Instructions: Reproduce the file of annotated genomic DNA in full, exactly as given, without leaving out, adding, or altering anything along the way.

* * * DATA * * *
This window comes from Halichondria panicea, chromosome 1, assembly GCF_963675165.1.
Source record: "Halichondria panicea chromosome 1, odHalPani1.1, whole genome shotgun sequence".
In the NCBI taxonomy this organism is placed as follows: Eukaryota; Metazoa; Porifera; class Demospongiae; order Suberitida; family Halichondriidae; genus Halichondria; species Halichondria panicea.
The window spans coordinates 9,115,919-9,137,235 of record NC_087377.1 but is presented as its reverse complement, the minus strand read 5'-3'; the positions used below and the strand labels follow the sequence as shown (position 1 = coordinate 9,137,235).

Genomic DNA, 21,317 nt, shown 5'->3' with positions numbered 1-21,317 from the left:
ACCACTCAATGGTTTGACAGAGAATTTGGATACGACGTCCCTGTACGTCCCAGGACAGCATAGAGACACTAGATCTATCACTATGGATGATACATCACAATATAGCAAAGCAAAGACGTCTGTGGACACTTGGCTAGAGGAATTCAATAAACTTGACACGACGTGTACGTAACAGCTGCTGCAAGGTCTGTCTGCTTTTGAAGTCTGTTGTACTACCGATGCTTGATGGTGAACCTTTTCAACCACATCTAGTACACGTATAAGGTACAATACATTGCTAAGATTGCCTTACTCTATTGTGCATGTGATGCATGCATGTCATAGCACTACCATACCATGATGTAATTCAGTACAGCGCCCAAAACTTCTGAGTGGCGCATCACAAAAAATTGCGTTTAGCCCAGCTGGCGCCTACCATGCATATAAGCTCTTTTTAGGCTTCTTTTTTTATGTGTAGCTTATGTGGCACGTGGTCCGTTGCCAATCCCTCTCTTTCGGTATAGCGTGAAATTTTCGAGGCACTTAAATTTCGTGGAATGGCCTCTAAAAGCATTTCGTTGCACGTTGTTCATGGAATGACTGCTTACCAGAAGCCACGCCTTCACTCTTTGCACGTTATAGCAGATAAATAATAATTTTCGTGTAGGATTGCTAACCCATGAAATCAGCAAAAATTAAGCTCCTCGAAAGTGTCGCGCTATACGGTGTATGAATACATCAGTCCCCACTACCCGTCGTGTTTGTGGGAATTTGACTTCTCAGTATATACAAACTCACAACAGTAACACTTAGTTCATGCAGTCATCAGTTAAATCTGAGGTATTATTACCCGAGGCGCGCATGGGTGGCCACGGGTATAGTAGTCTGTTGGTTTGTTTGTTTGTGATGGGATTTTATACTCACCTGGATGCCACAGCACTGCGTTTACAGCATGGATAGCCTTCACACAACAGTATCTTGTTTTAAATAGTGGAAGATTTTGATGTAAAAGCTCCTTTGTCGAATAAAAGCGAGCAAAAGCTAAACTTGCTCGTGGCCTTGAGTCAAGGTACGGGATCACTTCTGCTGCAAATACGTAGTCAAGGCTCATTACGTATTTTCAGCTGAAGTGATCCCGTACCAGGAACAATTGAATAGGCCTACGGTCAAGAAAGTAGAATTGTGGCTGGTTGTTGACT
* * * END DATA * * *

This window comes from Halichondria panicea, chromosome 1, assembly GCF_963675165.1.
Source record: "Halichondria panicea chromosome 1, odHalPani1.1, whole genome shotgun sequence".
In the NCBI taxonomy this organism is placed as follows: Eukaryota; Metazoa; Porifera; class Demospongiae; order Suberitida; family Halichondriidae; genus Halichondria; species Halichondria panicea.
The window spans coordinates 9,115,919-9,137,235 of record NC_087377.1 but is presented as its reverse complement, the minus strand read 5'-3'; the positions used below and the strand labels follow the sequence as shown (position 1 = coordinate 9,137,235).

Genomic DNA, 21,317 nt, shown 5'->3' with positions numbered 1-21,317 from the left:
ACCACTCAATGGTTTGACAGAGAATTTGGATACGACGTCCCTGTACGTCCCAGGACAGCATAGAGACACTAGATCTATCACTATGGATGATACATCACAATATAGCAAAGCAAAGACGTCTGTGGACACTTGGCTAGAGGAATTCAATAAACTTGACACGACGTGTACGTAACAGCTGCTGCAAGGTCTGTCTGCTTTTGAAGTCTGTTGTACTACCGATGCTTGATGGTGAACCTTTTCAACCACATCTAGTACACGTATAAGGTACAATACATTGCTAAGATTGCCTTACTCTATTGTGCATGTGATGCATGCATGTCATAGCACTACCATACCATGATGTAATTCAGTACAGCGCCCAAAACTTCTGAGTGGCGCATCACAAAAAATTGCGTTTAGCCCAGCTGGCGCCTACCATGCATATAAGCTCTTTTTAGGCTTCTTTTTTTATGTGTAGCTTATGTGGCACGTGGTCCGTTGCCAATCCCTCTCTTTCGGTATAGCGTGAAATTTTCGAGGCACTTAAATTTCGTGGAATGGCCTCTAAAAGCATTTCGTTGCACGTTGTTCATGGAATGACTGCTTACCAGAAGCCACGCCTTCACTCTTTGCACGTTATAGCAGATAAATAATAATTTTCGTGTAGGATTGCTAACCCATGAAATCAGCAAAAATTAAGCTCCTCGAAAGTGTCGCGCTATACGGTGTATGAATACATCAGTCCCCACTACCCGTCGTGTTTGTGGGAATTTGACTTCTCAGTATATACAAACTCACAACAGTAACACTTAGTTCATGCAGTCATCAGTTAAATCTGAGGTATTATTACCCGAGGCGCGCATGGGTGGCCACGGGTATAGTAGTCTGTTGGTTTGTTTGTTTGTGATGGGATTTTATACTCACCTGGATGCCACAGCACTGCGTTTACAGCATGGATAGCCTTCACACAACAGTATCTTGTTTTAAATAGTGGAAGATTTTGATGTAAAAGCTCCTTTGTCGAATAAAAGCGAGCAAAAGCTAAACTTGCTCGTGGCCTTGAGTCAAGGTACGGGATCACTTCTGCTGCAAATACGTAGTCAAGGCTCATTACGTATTTTCAGCTGAAGTGATCCCGTACCAGGAACAATTGAATAGGCCTACGGTCAAGAAAGTAGAATTGTGGCTGGTTGTTGACT